The Challenge of the Commons: Estonian Housing Privatization

By Scott, Charles E.; Derrick, Frederick W. et al. | International Advances in Economic Research, November 1999 | Go to article overview

The Challenge of the Commons: Estonian Housing Privatization


Scott, Charles E., Derrick, Frederick W., Kolbre, Ene, International Advances in Economic Research


CHARLES E. SCOTT [*], FREDERICK W. DERRICK [*] AND ENE KOLBRE [**]

Housing privatization directly affects each individual and raises Significant questions beyond those raised in business privatization. When businesses are privatized, the responsibilities are transferred with the ownership. Housing privatization transfers the ownership of and responsibility for the benefits and costs for the internal space of a flat. However, ownership of and responsibility for the common areas and systems in the large buildings--hallways, roofs, heating, lighting, or exterior walls--are not transferred. These buildings provide a classic scenario for the tragedy of the commons. Who gets the benefits and who pays the costs? How is the externality internalized and responsibility transferred? This paper evaluates the housing privatization process in Estonia with emphasis on the problems of maintenance and the formation of dwelling owners associations. Recommendations for resolution of the tragedy of the commons are provided. (JEL P00, H00, D7)

Introduction

As Estonia moves toward a market-oriented economy, its history plays a role with some current citizens having experienced property rights allocation under both a command and a market economy. The most recent precedent for a market economy followed the end of World War I when Estonia won its independence from both German and Russian domination. The Hitler-Stalin Pact of August 23, 1939 reestablished Russian domination of Estonia, and Estonia was declared the Estonian Soviet Socialist Republic on July 21, 1940. This ended Estonia's market economy as housing, industry, banks, and land were nationalized without compensation. Estonia remained a part of the Union of Soviet Socialist Republic until declaring its independence on August 20, 1991.

With independence, Estonia announced its return to a market economy. Under the Soviet system, there was no distinction between private property and public property since the state, in theory, was owned by the people. With independence, the government retained its ownership while the individual citizen's ownership of the collective property disappeared. This creates the need to transfer ownership of significant amounts of property from the government to private citizens since capitalism distinguishes between private and public ownership and relies on private incentives for its success.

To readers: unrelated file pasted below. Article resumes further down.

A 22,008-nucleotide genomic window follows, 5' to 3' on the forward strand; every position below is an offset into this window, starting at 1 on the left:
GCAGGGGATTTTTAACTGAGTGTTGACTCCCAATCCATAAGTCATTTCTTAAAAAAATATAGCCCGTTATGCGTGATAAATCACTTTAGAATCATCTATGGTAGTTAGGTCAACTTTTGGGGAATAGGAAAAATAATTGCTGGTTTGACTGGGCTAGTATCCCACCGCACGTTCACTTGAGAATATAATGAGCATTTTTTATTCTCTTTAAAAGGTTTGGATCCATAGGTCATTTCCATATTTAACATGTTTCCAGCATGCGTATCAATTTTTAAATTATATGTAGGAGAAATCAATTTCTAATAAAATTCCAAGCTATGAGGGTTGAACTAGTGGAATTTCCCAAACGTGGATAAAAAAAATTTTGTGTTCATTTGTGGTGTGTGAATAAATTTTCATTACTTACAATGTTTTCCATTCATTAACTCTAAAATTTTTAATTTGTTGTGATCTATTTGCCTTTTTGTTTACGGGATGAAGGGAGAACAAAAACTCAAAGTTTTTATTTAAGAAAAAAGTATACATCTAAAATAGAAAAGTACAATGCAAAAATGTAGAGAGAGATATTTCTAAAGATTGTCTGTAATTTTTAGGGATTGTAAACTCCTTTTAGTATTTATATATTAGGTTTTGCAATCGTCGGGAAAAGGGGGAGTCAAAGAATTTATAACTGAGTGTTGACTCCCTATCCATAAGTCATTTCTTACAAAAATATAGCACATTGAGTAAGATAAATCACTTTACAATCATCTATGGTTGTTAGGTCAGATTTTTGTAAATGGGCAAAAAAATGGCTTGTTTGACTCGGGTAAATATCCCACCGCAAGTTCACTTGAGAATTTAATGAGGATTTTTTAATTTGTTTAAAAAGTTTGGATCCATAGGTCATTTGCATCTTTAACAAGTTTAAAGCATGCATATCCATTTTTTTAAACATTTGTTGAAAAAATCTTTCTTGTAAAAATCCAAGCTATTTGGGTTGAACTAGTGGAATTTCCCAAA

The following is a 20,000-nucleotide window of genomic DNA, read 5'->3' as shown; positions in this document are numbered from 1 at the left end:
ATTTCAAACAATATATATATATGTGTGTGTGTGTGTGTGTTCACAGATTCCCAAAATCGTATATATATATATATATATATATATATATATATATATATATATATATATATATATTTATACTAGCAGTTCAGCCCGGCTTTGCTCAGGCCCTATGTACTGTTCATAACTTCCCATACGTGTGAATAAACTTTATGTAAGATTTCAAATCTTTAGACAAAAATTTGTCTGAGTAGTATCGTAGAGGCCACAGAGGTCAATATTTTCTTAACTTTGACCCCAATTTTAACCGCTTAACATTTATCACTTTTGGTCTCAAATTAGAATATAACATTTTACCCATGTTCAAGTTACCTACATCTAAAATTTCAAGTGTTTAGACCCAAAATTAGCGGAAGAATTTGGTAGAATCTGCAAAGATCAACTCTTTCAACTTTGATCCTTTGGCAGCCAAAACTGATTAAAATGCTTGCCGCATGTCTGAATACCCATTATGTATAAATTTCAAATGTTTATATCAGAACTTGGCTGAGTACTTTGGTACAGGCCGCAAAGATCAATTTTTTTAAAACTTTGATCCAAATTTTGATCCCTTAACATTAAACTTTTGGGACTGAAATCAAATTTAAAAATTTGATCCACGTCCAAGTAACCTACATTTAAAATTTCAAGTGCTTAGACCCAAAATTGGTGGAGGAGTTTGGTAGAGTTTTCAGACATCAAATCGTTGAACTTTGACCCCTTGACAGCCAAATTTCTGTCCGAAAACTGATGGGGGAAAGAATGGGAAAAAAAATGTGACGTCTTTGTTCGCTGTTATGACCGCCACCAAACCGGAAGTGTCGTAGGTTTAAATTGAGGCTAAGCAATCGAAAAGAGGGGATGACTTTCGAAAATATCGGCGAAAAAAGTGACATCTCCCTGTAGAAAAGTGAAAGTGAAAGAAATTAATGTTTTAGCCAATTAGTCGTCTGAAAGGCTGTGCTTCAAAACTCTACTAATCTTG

This paper will address the issue of reestablishing housing property rights. This emphasis is in contrast to the majority of the literature that addresses enterprise and industry privatization. Housing privatization differs from enterprise and industry privatization in that ultimate ownership is far more widely distributed. It involves a greater number of transfers, directly affects each individual, may transfer only partial control, and transfers this control to new owners who are unlikely to be trained in property management.

Privatization of individual flats has progressed rapidly in Estonia, as discussed in the second section. However, these flats are typically located in multiunit housing structures with common areas and systems. This leaves the transfer of the responsibility incomplete and provides the real potential for the tragedy of the commons. The main focus of this paper lies in the third section. A critical issue is whether there will be a process for renovating and maintaining the common space and systems found in the multi-dwelling structures throughout Estonia. A crucial component of the legislative resolution of this externality problem is the formation of dwelling owners associations (DOAs). Without such associations, the property rights to the common areas remain uncertain and maintenance continues to be deferred. The fourth section includes a discussion of why DOAs can be slow to form and why the tragedy of the commons is expected to persist. Recommendations for resolving the tragedy of the commons and encouragi ng DOAs to obtain and exert property rights are presented in the fifth section. …

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